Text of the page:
Just tried to whip one of these up, but somebody tossed our orange marmalade, dammit!  So, subbed apricot preserves, and it worked well, but didn't bust through the lemon quite strongly enough.  I really like the concept, though.   Off to the grocery tomorrow for the OM!  Thanks, Harry.  

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Harry in WashDC
3 hours ago, smokinjoe said:

Just tried to whip one of these up, but somebody tossed our orange marmalade, dammit!  So, subbed apricot preserves, and it worked well, but didn't bust through the lemon quite strongly enough.  I really like the concept, though.   Off to the grocery tomorrow for the OM!  Thanks, Harry.  

FWIW, you can cut back on the lemon, too;, my wife looks for small lemons for cooking purposes so that's what I have on hand.  Also, per Bruce's suggestion, I've now done this with dry whipping of the egg white then folding it in compared to just mixing it all together.  It's a little fancier with the froth, but the creamy body comes through a little more when the egg white isn't beaten separately.  If I were a pro, I think I'd do the dry whip and reserve a bit for a topping before shaking the rest in the drink then using the reserved dollop on top just to dress it up a bit.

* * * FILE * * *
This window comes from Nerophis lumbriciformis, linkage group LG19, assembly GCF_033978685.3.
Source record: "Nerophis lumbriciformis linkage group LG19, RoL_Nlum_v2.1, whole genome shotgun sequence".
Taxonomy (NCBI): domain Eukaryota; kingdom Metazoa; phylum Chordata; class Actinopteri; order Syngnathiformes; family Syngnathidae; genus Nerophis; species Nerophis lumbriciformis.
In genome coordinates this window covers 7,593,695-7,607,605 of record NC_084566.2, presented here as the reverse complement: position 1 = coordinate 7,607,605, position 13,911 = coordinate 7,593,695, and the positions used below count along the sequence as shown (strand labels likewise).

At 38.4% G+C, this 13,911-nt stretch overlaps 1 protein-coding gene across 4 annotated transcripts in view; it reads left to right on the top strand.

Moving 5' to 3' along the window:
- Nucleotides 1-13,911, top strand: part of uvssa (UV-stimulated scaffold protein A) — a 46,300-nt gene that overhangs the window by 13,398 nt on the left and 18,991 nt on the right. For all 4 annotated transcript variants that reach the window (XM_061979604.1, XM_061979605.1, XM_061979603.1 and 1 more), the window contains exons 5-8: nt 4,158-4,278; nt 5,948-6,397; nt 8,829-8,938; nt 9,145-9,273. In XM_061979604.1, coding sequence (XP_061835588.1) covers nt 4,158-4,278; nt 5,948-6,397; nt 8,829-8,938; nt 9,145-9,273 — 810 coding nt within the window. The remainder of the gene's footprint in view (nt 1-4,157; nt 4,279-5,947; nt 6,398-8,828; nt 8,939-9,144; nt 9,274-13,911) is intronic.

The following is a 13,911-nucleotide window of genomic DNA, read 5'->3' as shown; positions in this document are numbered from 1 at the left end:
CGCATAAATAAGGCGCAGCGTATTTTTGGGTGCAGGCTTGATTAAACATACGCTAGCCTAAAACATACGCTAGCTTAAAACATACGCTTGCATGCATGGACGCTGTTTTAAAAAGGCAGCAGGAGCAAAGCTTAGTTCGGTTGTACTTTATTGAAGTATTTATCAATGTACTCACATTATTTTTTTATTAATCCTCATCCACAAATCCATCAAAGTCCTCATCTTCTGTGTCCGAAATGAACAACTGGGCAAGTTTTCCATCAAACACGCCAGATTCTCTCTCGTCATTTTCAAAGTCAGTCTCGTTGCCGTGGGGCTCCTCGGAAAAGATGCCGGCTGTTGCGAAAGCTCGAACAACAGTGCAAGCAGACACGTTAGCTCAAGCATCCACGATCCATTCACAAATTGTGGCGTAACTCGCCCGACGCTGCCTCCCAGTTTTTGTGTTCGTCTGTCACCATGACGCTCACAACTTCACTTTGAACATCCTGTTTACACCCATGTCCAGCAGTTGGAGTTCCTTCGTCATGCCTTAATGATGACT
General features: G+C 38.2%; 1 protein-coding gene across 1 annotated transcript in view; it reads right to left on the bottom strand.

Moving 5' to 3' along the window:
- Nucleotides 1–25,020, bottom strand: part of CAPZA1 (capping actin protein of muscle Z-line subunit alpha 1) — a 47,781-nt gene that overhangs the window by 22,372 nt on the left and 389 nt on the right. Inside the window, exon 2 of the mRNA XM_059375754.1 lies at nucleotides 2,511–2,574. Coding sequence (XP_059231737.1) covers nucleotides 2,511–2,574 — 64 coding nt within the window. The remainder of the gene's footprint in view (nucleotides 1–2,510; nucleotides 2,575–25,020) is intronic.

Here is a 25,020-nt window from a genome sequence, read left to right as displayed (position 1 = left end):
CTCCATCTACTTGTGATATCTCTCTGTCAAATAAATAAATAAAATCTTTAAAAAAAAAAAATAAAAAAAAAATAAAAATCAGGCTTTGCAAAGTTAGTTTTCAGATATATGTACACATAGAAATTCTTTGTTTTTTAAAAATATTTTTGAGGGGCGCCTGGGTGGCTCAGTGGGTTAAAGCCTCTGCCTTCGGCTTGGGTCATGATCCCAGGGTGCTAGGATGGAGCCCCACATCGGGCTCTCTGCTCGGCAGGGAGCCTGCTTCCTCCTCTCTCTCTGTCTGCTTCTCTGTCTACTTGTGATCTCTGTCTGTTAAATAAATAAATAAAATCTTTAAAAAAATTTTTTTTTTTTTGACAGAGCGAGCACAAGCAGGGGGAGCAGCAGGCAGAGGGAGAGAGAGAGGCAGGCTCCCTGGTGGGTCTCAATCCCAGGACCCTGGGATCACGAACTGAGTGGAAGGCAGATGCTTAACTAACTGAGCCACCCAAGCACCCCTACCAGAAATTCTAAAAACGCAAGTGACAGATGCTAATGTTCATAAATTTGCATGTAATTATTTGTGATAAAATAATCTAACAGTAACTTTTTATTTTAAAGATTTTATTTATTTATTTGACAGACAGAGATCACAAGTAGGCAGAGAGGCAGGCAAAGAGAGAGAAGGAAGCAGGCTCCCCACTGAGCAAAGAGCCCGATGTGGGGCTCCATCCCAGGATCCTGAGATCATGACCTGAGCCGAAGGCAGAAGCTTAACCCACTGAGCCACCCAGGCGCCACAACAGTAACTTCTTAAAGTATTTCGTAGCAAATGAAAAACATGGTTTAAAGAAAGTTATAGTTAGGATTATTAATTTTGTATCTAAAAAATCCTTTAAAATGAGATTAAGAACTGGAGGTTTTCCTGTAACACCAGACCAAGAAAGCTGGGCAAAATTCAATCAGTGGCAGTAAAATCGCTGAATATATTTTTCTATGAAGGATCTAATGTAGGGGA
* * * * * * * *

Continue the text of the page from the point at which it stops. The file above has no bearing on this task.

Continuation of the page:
Edited by Harry in WashDC

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smokinjoe
11 minutes ago, Harry in WashDC said:

FWIW, you can cut back on the lemon, too;, my wife looks for small lemons for cooking purposes so that's what I have on hand.  Also, per Bruce's suggestion, I've now done this with dry whipping of the egg white then folding it in compared to just mixing it all together.  It's a little fancier with the froth, but the creamy body comes through a little more when the egg white isn't beaten separately.  If I were a pro, I think I'd do the dry whip and reserve a bit for a topping before shaking the rest in the drink then using the reserved dollop on top just to dress it up a bit.